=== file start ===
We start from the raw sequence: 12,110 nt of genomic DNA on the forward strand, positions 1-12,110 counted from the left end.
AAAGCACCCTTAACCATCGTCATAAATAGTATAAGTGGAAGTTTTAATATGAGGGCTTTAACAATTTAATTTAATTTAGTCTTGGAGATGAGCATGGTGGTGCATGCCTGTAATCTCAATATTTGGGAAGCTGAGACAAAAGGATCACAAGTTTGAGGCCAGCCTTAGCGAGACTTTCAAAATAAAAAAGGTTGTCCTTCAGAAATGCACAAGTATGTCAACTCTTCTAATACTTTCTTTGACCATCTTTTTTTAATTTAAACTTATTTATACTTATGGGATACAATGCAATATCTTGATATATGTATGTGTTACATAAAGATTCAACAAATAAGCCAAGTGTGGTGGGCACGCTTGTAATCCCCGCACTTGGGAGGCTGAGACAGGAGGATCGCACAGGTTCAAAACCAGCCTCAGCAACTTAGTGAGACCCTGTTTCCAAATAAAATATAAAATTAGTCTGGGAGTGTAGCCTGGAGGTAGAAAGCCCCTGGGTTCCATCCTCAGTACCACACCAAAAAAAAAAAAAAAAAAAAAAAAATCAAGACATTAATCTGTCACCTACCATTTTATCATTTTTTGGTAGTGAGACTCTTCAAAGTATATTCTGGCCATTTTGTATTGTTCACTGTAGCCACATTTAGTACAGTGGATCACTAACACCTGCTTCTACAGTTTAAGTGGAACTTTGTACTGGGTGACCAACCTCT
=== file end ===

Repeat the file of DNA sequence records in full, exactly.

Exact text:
We start from the raw sequence: 12,110 nt of genomic DNA on the forward strand, positions 1-12,110 counted from the left end.
AAAGCACCCTTAACCATCGTCATAAATAGTATAAGTGGAAGTTTTAATATGAGGGCTTTAACAATTTAATTTAATTTAGTCTTGGAGATGAGCATGGTGGTGCATGCCTGTAATCTCAATATTTGGGAAGCTGAGACAAAAGGATCACAAGTTTGAGGCCAGCCTTAGCGAGACTTTCAAAATAAAAAAGGTTGTCCTTCAGAAATGCACAAGTATGTCAACTCTTCTAATACTTTCTTTGACCATCTTTTTTTAATTTAAACTTATTTATACTTATGGGATACAATGCAATATCTTGATATATGTATGTGTTACATAAAGATTCAACAAATAAGCCAAGTGTGGTGGGCACGCTTGTAATCCCCGCACTTGGGAGGCTGAGACAGGAGGATCGCACAGGTTCAAAACCAGCCTCAGCAACTTAGTGAGACCCTGTTTCCAAATAAAATATAAAATTAGTCTGGGAGTGTAGCCTGGAGGTAGAAAGCCCCTGGGTTCCATCCTCAGTACCACACCAAAAAAAAAAAAAAAAAAAAAAAAATCAAGACATTAATCTGTCACCTACCATTTTATCATTTTTTGGTAGTGAGACTCTTCAAAGTATATTCTGGCCATTTTGTATTGTTCACTGTAGCCACATTTAGTACAGTGGATCACTAACACCTGCTTCTACAGTTTAAGTGGAACTTTGTACTGGGTGACCAACCTCT